- The third decimal place is worth up to 110 m: it can identify a large agricultural field or institutional campus.
- The fourth decimal place is worth up to 11 m: it can identify a parcel of land. It is comparable to the typical accuracy of an uncorrected GPS unit with no interference.
```

If we want to have errors less than 15 m, then we need to be able to correctly represent the latitude and longitude up to the 4th decimal place.

If both coordinates are off by 0.0001° then the error will be close to `sqrt(10^2+10^2) = 15 m`

.

Given that neighbor data points are close to each other, we can represent deltas in position instead of absolute positions.

Let's first try using a single byte to represent a delta in latitude.

Given that we must represent the 4th decimal place precisely, we can have a range that goes from 0 to `2^7-1`

= 127, where 0 translates to 0°; 1 to 0.0001°; and, as a consequence, 127 to 0.0127°. The remaining bit can be used to indicate if the difference is positive or negative.

0.0127° of difference in both coordinates results in a distance of ~2.1km. This is good because, from assumption number 3, we can conclude that, for most days, most data points can be represented with deltas of only one byte for each coordinate.

This conversion simply consists of a rule of three, so I'll skip further details.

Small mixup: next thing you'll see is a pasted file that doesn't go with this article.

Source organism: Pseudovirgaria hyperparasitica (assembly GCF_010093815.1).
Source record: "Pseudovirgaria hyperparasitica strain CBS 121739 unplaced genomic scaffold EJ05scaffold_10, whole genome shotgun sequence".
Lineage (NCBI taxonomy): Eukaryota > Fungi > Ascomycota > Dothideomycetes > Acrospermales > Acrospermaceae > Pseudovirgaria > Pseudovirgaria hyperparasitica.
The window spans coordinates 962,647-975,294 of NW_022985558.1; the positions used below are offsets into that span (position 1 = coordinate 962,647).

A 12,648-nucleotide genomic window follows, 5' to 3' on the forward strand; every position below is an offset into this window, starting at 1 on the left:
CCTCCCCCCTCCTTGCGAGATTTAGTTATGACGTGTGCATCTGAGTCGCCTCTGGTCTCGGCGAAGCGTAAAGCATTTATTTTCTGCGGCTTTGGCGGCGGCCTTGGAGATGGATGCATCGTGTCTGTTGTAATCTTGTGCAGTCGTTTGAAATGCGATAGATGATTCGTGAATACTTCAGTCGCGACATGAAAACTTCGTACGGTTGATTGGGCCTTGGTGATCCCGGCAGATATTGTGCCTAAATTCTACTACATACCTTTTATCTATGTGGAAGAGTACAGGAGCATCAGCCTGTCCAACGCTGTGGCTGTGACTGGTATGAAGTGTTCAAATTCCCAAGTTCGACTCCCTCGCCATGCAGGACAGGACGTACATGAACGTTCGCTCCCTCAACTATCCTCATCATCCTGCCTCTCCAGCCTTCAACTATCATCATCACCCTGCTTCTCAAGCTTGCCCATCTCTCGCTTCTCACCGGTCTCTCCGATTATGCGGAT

### How many bits do we need to represent time?

From assumption number 4, we can discard seconds from timestamps.

Let's say that we're looking at an interval of 20 years. 20 years is roughly equal to 10.5 million minutes.

To represent this number we need `ceiling(log2(10.5 million))`

= 24 bits.

Rust doesn't have a `u24`

type. Even though we could implement a `u24`

type with a tuple of `(u8, u16)`

, in the end our `u24`

would end up using 4 bytes instead of 3:

```
type struct u24 {
msb: u8,
lsb: u8
}
fn main() {
let x = u24 { msb: 1, lsb: 1 };
println!("{} bytes", x.deep_size_of()); // 4 bytes
}
```

This happens because of memory alignment.

In Rust, we can circumvent this "limitation" by using the `repr`

directive:

```
#[repr(packed(1))]
type struct u24 {
msb: u8,
lsb: u8
}
fn main() {
let x = u24 { msb: 1, lsb: 1 };
println!("{} bytes", x.deep_size_of()); // 3 bytes
}
```

But even clippy complains about this, with the `unaligned_references`

warning.

So let's stick with a `u32`

for timestamps instead. Hey, at least we can now represent 8000+ years worth of data.

### Getting our hands dirty

At its core, our database will do the following:

```
fn add(&mut self, time: DateTime, lat: f32, lng: f32) {
let point = self.low_precision_point(lat, lng);
if error(point, lat, lng) > threshold {
self.store_high_precision_point(time, lat, lng)
} else {
self.store_low_precision_point(point)
}
}
```

Simply using the 0.0001°-based rule in the `error()`

function isn't enough because the error varies with your distance to the Equator. To be more precise, this function must calculate the haversine distance instead.

This is more CPU-intensive but it's a cost we need to pay at the time of writing only.

### Defining our structs